Starting your own business is nothing if not intimidating and downright scary. Maybe you’ve been thinking about it for a while. You have a great idea, and you’re pretty sure you can take it to the next level and actually make money. But… the next step is a big one, and it can be hard to pull the trigger.
When you take your idea or hobby and make it a business, there’s a lot to do. Some of it’s fun, some boring, and some just plain confusing. That’s why we’ve got tons of info on all the parts of starting and growing a business, so you can jump right in this year.
To Co-found or Not to Co-found?
A qualified cofounder can help to fill in your skills gap and expose any blind spots you might have. They can also serve as a companion on your startup journey who understands exactly what you’re going through. That’s why we always advocate starting a business with a partner.
If no one comes to mind immediately, you can find cofounders online using websites like FounderDating and CoFoundersLab, or you can take it offline and check out meetups and startup events & conferences.
For more info on cofounding, check out The Quest for a Co-founder.
The Nuts and Bolts
The idea of incorporating, registering your business, and handling taxes might make you want to run for the hills. But all these are important parts of getting a business started. They’re nitty gritty, but you’re not the only one doing them. There’s lots of info out there to help you get through it.
The first thing you’ll decide is if you want to register as a sole proprietorship, limited liability company, or corporation. Next, you’ll choose which state you want to register in. Taxes, prices, and corporate laws will vary from state to state, so give this the consideration it deserves.
Now that you know what type of company you’ll be and where you’ll register, you need to get a tax ID number, so the IRS can recognize you as a business.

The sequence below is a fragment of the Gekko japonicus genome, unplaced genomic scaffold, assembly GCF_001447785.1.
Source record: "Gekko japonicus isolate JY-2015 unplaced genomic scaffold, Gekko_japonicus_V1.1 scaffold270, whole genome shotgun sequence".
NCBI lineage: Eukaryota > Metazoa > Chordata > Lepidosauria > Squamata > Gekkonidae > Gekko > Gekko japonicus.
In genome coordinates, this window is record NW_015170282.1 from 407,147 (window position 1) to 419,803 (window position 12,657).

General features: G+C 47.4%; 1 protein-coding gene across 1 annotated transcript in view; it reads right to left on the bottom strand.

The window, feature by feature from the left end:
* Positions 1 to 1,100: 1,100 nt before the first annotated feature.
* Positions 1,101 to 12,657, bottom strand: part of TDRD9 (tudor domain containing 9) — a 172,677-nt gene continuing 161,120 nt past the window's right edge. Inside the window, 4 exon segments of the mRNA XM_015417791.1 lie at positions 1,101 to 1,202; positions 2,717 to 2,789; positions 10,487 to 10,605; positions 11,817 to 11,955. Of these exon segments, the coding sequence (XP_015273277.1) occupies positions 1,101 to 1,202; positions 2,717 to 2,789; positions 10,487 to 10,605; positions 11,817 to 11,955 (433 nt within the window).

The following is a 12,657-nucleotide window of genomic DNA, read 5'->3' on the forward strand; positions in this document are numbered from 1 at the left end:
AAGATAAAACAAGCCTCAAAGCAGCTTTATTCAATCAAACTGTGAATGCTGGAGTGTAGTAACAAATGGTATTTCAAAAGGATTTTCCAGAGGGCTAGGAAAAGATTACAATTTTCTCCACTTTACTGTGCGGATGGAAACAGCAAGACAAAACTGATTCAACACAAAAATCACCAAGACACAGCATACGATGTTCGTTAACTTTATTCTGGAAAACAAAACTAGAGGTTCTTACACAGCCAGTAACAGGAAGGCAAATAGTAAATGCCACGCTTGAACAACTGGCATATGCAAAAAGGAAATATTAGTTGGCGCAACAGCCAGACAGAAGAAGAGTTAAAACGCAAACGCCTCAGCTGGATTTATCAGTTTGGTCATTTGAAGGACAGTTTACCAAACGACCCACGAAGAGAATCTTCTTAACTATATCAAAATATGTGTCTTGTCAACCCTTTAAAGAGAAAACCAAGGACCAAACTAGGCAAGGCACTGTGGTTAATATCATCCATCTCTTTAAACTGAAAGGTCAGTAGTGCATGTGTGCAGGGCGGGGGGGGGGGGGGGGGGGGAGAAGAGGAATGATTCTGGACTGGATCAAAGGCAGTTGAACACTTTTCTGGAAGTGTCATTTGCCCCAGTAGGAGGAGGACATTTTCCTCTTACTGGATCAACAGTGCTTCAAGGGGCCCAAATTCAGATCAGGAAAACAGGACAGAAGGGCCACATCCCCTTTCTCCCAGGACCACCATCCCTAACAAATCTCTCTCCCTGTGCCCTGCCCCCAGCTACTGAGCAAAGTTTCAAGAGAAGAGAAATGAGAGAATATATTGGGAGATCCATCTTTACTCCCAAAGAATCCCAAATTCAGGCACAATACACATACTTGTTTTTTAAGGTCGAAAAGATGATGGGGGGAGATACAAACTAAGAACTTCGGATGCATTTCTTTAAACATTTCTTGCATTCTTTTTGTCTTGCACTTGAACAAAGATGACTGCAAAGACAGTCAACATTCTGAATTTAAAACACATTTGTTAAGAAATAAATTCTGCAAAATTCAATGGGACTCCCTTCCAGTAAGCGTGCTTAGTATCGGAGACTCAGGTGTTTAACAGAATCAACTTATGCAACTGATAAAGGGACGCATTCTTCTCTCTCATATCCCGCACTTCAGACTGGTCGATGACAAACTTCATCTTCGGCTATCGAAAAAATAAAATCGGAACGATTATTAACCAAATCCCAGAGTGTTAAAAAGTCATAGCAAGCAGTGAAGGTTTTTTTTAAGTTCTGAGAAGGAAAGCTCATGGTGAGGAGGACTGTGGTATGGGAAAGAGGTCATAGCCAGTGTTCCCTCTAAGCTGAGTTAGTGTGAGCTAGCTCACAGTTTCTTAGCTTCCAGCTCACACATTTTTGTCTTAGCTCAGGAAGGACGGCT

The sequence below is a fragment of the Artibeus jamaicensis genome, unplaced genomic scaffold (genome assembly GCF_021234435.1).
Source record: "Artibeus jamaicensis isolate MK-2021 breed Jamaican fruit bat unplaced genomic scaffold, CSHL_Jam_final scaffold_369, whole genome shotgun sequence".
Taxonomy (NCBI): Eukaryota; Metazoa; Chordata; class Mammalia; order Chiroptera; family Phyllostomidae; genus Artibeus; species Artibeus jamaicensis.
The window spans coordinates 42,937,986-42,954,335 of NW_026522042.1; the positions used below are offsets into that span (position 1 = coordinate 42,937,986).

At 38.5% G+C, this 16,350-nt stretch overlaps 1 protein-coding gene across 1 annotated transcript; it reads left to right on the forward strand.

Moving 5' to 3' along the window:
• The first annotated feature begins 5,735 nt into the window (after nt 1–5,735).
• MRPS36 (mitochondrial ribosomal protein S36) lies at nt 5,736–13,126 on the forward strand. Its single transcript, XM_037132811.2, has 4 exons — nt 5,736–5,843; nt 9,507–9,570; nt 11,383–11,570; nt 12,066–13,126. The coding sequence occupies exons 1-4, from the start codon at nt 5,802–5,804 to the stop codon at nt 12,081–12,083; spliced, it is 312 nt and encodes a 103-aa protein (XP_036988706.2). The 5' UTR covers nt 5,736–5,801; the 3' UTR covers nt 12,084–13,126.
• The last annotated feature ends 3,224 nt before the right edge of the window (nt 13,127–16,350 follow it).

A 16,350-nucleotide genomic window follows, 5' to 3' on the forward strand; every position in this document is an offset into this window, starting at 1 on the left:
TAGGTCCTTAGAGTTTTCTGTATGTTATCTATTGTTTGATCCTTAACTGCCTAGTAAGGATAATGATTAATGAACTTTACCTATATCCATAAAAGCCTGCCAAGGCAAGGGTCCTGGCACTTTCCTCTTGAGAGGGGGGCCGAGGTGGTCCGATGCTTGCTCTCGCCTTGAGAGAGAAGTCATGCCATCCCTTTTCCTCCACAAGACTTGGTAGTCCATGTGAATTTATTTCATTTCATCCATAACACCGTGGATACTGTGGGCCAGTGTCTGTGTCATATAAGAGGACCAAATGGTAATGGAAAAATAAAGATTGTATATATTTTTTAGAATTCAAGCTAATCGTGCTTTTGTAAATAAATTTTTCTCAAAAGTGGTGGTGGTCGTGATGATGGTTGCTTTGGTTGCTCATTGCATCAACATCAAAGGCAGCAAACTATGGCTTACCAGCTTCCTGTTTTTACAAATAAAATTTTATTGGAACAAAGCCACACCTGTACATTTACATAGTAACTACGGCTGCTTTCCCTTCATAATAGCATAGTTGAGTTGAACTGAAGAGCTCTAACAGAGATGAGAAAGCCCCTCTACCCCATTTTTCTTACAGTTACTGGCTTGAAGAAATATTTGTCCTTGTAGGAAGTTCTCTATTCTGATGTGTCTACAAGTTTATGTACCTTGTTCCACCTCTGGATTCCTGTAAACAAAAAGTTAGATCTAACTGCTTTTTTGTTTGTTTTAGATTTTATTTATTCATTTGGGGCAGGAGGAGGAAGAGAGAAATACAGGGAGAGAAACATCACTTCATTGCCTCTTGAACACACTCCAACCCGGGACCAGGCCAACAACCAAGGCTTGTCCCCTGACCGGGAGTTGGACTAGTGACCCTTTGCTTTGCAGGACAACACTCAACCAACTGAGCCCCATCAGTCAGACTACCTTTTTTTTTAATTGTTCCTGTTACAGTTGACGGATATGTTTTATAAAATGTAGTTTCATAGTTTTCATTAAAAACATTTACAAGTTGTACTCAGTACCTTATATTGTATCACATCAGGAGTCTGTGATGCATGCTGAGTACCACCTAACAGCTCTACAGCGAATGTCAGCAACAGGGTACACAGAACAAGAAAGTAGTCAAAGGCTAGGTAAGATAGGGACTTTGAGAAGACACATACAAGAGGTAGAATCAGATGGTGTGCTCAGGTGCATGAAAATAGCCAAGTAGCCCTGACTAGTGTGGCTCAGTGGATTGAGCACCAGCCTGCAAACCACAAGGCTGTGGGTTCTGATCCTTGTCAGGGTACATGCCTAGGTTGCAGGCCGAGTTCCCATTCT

You can get more details on the pros & cons and processes in Nuts and Bolts: Nitty Gritty Details, Incorporating, and Taxes.
At some point, you’ll have to think about how you’re going to fund your new business. Will you bootstrap? Take out a loan? Work with investors and venture capitalists? There are benefits to each option, but if you can swing it, we always recommend bootstrapping. You won’t have to take on debt or give up equity and you’re forced to get a little scrappy.
Which type of funding you go with will depend on startup and operating costs, how much you can charge, and your expected revenue and profit.
To learn more about different types of funding and how to make them work, check out How to Get Investors and Funding for Your Business.
How to Get The Word Out
You can have an awesome product for a great price, but if no one knows your company exists, you still won’t sell anything. That’s why marketing and generating buzz are so important when you’re just starting your business. You have to get the word out – make sure potential customers know who you are and what you do.
There are plenty of affordable and free ways to generate buzz and get people talking about your business. The first step is learning to pitch your business. Once you know how to spur conversations, you can connect with writers, reporters, and influencers.
For more marketing insight, you can read Marketing and Generating Buzz About Your Business.
Starting your very own business is hard. There’s a lot that goes into getting a new company off the ground. Entrepreneurs wear a lot of different hats, so it’s nice to have resources that can help you through the process.
Our JUMP guide walks you through every step of the way, so you can worry about running your new venture:
JUMP: The Ultimate Guide to Starting and Growing Your Business